North American Journal of Medical Sciences

CASE REPORT
Year
: 2012  |  Volume : 4  |  Issue : 3  |  Page : 154--156

Multiple vascular anomalies involving testicular, suprarenal arteries and lumbar veins


P Jyothsna, KG Mohandas Rao, SN Somayaji, LS Ashwini 
 Department of Anatomy, Melaka Manipal Medical College, Manipal University, Manipal, Karnataka, India

Correspondence Address:
KG Mohandas Rao
Department of Anatomy, Melaka Manipal Medical College, Manipal University, Manipal - 576 104, Karnataka
India

Abstract

Testicular arteries arise from the abdominal aorta and the inferior suprarenal artery from the renal artery. There are reports about variant origin and course of these arteries. Accessory testicular artery is also a common finding but its providing origin to inferior suprarenal artery is an important observation. During a routine dissection of abdomen of approximately 55-year-old male cadaver, unique vascular abnormality was observed. On the left side, a common arterial trunk originating from abdominal aorta immediately branched to give rise to superior testicular and inferior suprarenal arteries, the former after a short course hooked by the left suprarenal vein. In addition, the left suprarenal vein, second left lumbar vein, and left testicular vein joined to form a common trunk which drained into the left renal vein. A sound knowledge of vascular variations in relation to the kidney and suprarenal gland is important to surgeons dissecting the abdominal cavity.



How to cite this article:
Jyothsna P, Rao KM, Somayaji S N, Ashwini L S. Multiple vascular anomalies involving testicular, suprarenal arteries and lumbar veins.North Am J Med Sci 2012;4:154-156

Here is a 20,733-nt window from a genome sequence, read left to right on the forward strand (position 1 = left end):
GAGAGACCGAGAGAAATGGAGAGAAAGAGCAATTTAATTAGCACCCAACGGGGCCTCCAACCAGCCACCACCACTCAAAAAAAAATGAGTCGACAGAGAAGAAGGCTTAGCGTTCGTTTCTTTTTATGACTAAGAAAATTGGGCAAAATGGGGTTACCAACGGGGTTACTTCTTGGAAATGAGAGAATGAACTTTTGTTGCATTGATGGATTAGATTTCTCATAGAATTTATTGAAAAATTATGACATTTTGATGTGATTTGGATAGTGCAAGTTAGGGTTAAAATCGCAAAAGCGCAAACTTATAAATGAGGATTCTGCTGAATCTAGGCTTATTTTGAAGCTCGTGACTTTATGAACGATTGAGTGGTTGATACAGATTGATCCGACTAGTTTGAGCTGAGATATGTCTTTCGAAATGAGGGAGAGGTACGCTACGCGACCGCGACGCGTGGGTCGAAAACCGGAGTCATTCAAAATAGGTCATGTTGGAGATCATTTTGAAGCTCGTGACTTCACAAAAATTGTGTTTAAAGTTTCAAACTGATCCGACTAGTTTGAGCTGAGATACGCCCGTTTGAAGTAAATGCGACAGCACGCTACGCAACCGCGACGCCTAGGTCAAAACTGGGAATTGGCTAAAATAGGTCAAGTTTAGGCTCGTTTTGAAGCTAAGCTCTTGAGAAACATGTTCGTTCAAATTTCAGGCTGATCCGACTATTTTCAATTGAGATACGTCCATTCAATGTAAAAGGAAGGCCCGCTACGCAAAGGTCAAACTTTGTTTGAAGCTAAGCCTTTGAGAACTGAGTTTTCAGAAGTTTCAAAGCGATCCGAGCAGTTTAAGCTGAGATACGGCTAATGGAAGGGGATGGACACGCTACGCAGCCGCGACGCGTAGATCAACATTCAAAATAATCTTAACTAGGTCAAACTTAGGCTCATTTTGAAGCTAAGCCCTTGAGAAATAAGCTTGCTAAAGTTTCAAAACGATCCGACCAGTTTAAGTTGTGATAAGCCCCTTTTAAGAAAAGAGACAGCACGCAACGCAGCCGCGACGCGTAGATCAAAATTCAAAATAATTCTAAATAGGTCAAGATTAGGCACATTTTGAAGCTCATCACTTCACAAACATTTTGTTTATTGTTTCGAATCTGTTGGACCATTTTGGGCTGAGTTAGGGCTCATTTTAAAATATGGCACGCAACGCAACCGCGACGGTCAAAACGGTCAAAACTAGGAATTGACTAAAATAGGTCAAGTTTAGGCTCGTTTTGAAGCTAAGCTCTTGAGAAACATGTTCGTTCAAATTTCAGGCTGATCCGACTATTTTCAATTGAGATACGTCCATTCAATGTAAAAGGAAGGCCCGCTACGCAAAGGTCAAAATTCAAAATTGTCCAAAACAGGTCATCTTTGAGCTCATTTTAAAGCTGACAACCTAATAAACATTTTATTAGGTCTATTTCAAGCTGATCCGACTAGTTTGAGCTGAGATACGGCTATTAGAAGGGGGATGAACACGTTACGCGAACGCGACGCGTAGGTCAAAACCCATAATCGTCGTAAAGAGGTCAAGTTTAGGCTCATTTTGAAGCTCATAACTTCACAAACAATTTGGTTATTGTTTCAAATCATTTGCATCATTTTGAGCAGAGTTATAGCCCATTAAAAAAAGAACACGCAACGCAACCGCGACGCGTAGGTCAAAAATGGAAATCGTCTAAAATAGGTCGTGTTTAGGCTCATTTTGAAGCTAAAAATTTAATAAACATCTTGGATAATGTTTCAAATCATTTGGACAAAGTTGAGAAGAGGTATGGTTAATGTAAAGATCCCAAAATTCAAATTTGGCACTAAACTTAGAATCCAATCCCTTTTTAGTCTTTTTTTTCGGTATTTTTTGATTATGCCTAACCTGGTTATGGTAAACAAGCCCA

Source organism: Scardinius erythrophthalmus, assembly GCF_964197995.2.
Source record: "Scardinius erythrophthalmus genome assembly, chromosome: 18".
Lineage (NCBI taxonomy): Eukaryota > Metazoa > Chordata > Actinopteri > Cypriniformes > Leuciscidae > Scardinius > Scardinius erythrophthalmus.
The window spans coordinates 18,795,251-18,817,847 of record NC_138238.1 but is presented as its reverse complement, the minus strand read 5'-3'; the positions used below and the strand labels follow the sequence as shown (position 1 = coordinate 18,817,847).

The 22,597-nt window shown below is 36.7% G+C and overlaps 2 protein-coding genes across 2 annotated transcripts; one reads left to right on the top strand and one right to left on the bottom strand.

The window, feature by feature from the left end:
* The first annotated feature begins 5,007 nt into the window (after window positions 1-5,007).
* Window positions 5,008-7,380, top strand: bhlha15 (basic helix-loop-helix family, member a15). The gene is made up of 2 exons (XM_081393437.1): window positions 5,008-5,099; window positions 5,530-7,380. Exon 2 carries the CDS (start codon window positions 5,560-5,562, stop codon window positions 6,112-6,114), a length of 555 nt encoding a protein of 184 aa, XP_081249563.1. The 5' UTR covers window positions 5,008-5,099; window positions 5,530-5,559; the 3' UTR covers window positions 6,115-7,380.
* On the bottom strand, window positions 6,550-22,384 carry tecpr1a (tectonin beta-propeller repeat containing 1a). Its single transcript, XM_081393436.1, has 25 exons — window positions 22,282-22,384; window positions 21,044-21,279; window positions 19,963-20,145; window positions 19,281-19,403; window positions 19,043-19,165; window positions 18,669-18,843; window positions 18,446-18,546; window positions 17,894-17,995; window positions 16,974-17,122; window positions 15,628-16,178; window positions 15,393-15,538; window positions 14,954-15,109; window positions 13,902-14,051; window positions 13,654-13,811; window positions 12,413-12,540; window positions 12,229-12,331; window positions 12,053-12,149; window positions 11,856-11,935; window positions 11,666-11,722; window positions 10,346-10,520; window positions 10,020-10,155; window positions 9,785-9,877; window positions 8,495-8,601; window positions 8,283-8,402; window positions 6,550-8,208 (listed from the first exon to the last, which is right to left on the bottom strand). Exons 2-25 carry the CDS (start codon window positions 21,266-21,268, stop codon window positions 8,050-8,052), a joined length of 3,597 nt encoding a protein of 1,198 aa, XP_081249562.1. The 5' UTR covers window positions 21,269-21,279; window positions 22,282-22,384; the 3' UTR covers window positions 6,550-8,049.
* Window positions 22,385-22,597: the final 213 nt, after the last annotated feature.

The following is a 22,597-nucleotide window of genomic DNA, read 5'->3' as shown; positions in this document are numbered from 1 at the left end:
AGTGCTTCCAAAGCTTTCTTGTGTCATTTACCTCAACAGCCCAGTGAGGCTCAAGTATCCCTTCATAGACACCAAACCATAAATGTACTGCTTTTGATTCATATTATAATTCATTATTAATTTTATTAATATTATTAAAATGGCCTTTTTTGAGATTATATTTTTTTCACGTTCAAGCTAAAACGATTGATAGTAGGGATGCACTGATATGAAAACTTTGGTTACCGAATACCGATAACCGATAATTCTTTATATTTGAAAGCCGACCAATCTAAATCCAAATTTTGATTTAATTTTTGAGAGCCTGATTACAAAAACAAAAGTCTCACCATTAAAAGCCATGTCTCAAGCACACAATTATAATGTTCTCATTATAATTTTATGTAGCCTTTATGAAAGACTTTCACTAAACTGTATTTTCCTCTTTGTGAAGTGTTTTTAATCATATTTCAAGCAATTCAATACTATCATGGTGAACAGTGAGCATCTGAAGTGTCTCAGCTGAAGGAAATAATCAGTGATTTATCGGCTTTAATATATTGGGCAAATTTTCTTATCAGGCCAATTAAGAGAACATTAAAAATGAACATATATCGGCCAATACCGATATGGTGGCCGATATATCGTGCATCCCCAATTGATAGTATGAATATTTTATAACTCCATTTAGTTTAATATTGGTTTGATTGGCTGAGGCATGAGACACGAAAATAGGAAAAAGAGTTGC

How to cite this URL:
Jyothsna P, Rao KM, Somayaji S N, Ashwini L S. Multiple vascular anomalies involving testicular, suprarenal arteries and lumbar veins. North Am J Med Sci [serial online] 2012 [cited 2019 Dec 11 ];4:154-156
Available from: http://www.najms.org/text.asp?2012/4/3/154/93880


Full Text

 Introduction



The testicular arteries are paired vessels that usually arise from abdominal aorta at the second lumbar vertebral level. Each artery passes retroperitonially, downward, and laterally on the posterior abdominal wall toward deep inguinal ring.

Normally, testicular artery does not give off any branches in the abdominal cavity. The suprarenal gland is supplied by superior, middle, and inferior suprarenal arteries arising from inferior phrenic, aorta, and renal arteries from above downward. Left suprarenal and left testicular veins open into left renal vein separately and lumbar veins open directly into the inferior vena cava. [1]

In the present case, we report multiple variations in above-mentioned vessels.

 Case Report



During a routine dissection of abdomen of approximately 55-year-old male cadaver, we encountered variations of testicular and suprarenal arteries on the left side of the abdominal aorta. The arteries were arising from the anterolateral aspect of the abdominal aorta. The superior testicular and the inferior suprarenal arteries were originating from a common trunk below the renal artery at the level of the second lumbar vertebra. The superior testicular artery (STA) ran horizontally to the left for a short distance just inferior to the renal artery where it was hooked by the left suprarenal vein. From that point, STA coursed downward along the medial aspect of the normal testicular vein. Inferior suprarenal artery (ISA), during its course, located between the renal vessels (vein anteriorly and the artery posteriorly) and it showed multiple branches before entering into the gland. There was no ISA originating from the renal artery. The inferior testicular artery originated about 3 cm proximal to the inferior mesenteric artery and ran downward medial to STA toward deep inguinal ring [Figure 1] and [Figure 2].{Figure 1}{Figure 2}

In addition to arterial variations, the left suprarenal vein, second left lumbar vein, and left testicular vein joined to form a common trunk which drained into the left renal vein [Figure 1] and [Figure 2].

 Discussion